One method I always recommend is to offer people specific feedback when you see them doing something really well. This feedback, though, can’t just be any feedback. It has to be detailed enough to help them identify what they’re truly good at. 

An example of this might be the feedback after someone has given you a report. Instead of simply saying ‘that was a good report,’ try to be more specific around what was good, for example, ‘the patterns you derived from the data in that report were extremely insightful.’

Why is this important? It’s because helping people realise their strengths is not just good for them, but it’s great for your team dynamic and for the relationship in general, for one important reason. Listen to the podcast to discover why that is.

Also in the podcast:

  • I discuss my key strength and how I personally discovered it 
  • I detail why it’s so easy to talk about weaknesses. 

And much more. 

I look forward to you joining us in my podcast

Alex Bailey’s podcast on strengths and positive psychology is part of our IBM Sterling Career Bootcamp. Designed to power your mind and help you excel, the boot camp consists of 6 electrifying podcasts with internationally renowned experts and speakers. Sign up here if you haven’t already.

This One Trait Will Be The Key To Your Success In 2020

What trait will be the key to your success in 2020? We believe it will be resilience, and here’s why… 


Right now, no person in the entire world would call 2020 ‘easy.’ Whether we’ve been challenged personally or professionally, this year has been like no other. Which is why this one particular trait is more important than ever, and it is… 

Resilience.  

In recent years, resilience has become somewhat of a buzzword within management circles. But what really is resilience and why do we need it? 

Resilience, and more specifically, how to obtain it and use it to your advantage, has been the focus of my work for the last decade, and has inspired my now internationally-acclaimed book, Rise Warrior Rise. Through authoring my book, as well as working with numerous different organisations to help them transform their leadership capabilities through my Excelerate program, I’ve discovered what we can all do to build resilience and use it to accelerate our own personal and professional performance.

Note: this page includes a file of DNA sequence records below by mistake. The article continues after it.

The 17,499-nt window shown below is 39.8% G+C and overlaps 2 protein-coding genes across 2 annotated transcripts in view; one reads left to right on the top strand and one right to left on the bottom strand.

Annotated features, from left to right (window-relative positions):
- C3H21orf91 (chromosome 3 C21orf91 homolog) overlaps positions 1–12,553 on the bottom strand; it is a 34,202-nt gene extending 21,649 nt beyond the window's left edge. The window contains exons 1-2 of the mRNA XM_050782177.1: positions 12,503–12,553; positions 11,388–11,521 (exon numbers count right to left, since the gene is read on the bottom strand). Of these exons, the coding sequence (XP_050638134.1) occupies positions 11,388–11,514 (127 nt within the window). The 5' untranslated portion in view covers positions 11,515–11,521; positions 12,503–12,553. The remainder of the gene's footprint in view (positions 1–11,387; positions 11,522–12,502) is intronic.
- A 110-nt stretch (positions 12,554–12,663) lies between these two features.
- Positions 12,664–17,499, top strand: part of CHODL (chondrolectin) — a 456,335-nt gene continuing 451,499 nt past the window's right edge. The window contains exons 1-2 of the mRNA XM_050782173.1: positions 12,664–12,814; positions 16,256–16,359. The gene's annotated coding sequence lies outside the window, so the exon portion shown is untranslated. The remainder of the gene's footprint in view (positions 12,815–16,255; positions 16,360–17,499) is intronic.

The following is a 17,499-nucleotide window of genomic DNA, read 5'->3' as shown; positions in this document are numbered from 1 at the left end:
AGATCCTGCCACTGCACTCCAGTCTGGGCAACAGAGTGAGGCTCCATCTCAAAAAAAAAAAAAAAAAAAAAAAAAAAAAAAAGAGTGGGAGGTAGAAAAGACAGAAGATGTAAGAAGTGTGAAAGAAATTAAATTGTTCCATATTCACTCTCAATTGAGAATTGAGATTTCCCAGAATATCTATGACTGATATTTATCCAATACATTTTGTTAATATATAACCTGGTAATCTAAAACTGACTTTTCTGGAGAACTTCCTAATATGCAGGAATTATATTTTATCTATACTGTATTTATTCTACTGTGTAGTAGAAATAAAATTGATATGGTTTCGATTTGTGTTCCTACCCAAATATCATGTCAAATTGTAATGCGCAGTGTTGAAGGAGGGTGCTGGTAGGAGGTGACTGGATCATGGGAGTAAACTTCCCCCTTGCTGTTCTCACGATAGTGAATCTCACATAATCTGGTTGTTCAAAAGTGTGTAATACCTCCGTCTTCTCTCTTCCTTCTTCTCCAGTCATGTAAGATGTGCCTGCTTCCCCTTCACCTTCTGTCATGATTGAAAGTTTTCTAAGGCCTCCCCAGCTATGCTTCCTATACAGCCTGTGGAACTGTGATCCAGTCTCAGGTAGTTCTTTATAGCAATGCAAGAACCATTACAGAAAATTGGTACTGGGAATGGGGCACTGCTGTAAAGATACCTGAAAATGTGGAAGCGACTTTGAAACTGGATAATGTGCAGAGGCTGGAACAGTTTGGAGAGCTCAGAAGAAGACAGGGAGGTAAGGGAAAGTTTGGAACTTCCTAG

Doing so was the topic of my discussion with Tania Seary from Procurious, as part of the IBM Careers Bootcamp series. Here is a brief overview of what you’ll learn in our podcast: 

What is resilience? 

Resilience is often said to be the ability to recover from adversity, and cope with change and uncertainty. But does being ‘resilient’ then mean that you won’t experience emotions in times of stress? 

Definitely not. 

From my research, I’ve discovered that being resilient doesn’t mean that you won’t experience life’s ups and down, in fact, it is only natural to experience these. Instead, resilience is the ability to still experience this depth and variation of emotion, but while doing so, be able to keep in touch with your best self. 

In my experience, resilience is far more than what people typically describe it as. In fact, I believe resilience has another aspect to it entirely. 

Discover what that is in the podcast

Why is resilience so important for professional and personal wellbeing? And what are the benefits of being resilient? 

Resilience has become a buzzword for a reason – we all know it’s important. But why? 

Professionally and personally, this year has been a challenge for all of us. And even though not every year will be as difficult as this one, we’ll always experience some challenges. This is exactly the reason why resilience is important – because we’ll always need it. 

While researching for my book and throughout my career in general, I’ve come across a lot of people who may not be as resilient as they could be, and that has resulted in some concerning behaviours. For example, if something bad happens to someone who isn’t resilient, typically they get stressed, and then withdraw. From there, they occupy their mind with negative self-chatter, and then they can end up feeling anxious, depressed or worse. 

But in good news, with resilience, the reaction can be the complete opposite. Instead of engaging in negative self-talk, those who are resilient typically tell themselves that the situation is temporary. And instead of getting stressed, their emotional and physical wellbeing stays intact, and they don’t lose touch with their vision for a great life.

The benefits of being resilient extend way beyond how you react when things get tough, though. From my experience, those who are resilient are more likely to lead abundant and opulent professional lives, and also are more likely to have success with their family and personal pursuits. In summary, resilient people are more likely to lead a full and rich life, without regret. 

Think this sounds wonderful? It is, and there’s one more critical reason why. Learn what that is in the podcast.

How can we become more resilient? 

It’s clear that being resilient pays off, both personally and professionally. How do we get better at it, though?